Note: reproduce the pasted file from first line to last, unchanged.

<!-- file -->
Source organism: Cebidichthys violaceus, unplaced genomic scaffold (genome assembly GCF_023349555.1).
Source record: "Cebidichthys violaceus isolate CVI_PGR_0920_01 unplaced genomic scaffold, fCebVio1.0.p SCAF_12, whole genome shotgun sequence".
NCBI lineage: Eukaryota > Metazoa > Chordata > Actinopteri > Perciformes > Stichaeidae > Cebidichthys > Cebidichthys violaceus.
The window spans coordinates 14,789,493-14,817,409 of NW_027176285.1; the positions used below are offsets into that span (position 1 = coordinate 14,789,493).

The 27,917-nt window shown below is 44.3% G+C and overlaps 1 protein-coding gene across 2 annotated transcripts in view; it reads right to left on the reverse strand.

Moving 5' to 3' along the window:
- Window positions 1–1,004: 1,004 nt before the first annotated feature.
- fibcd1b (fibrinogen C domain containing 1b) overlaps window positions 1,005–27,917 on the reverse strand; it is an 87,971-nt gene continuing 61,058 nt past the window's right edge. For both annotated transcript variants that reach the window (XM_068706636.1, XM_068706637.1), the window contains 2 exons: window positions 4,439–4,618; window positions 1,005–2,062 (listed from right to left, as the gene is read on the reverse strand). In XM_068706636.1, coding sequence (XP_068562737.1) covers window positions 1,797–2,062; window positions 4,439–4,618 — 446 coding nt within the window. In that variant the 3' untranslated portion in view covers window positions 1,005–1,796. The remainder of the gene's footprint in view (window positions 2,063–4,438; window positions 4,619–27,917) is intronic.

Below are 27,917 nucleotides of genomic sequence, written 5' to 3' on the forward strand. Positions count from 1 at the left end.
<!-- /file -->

Source organism: Cebidichthys violaceus, unplaced genomic scaffold (genome assembly GCF_023349555.1).
Source record: "Cebidichthys violaceus isolate CVI_PGR_0920_01 unplaced genomic scaffold, fCebVio1.0.p SCAF_12, whole genome shotgun sequence".
NCBI lineage: Eukaryota > Metazoa > Chordata > Actinopteri > Perciformes > Stichaeidae > Cebidichthys > Cebidichthys violaceus.
The window spans coordinates 14,789,493-14,817,409 of NW_027176285.1; the positions used below are offsets into that span (position 1 = coordinate 14,789,493).

The 27,917-nt window shown below is 44.3% G+C and overlaps 1 protein-coding gene across 2 annotated transcripts in view; it reads right to left on the reverse strand.

Moving 5' to 3' along the window:
- Window positions 1–1,004: 1,004 nt before the first annotated feature.
- fibcd1b (fibrinogen C domain containing 1b) overlaps window positions 1,005–27,917 on the reverse strand; it is an 87,971-nt gene continuing 61,058 nt past the window's right edge. For both annotated transcript variants that reach the window (XM_068706636.1, XM_068706637.1), the window contains 2 exons: window positions 4,439–4,618; window positions 1,005–2,062 (listed from right to left, as the gene is read on the reverse strand). In XM_068706636.1, coding sequence (XP_068562737.1) covers window positions 1,797–2,062; window positions 4,439–4,618 — 446 coding nt within the window. In that variant the 3' untranslated portion in view covers window positions 1,005–1,796. The remainder of the gene's footprint in view (window positions 2,063–4,438; window positions 4,619–27,917) is intronic.

Below are 27,917 nucleotides of genomic sequence, written 5' to 3' on the forward strand. Positions count from 1 at the left end.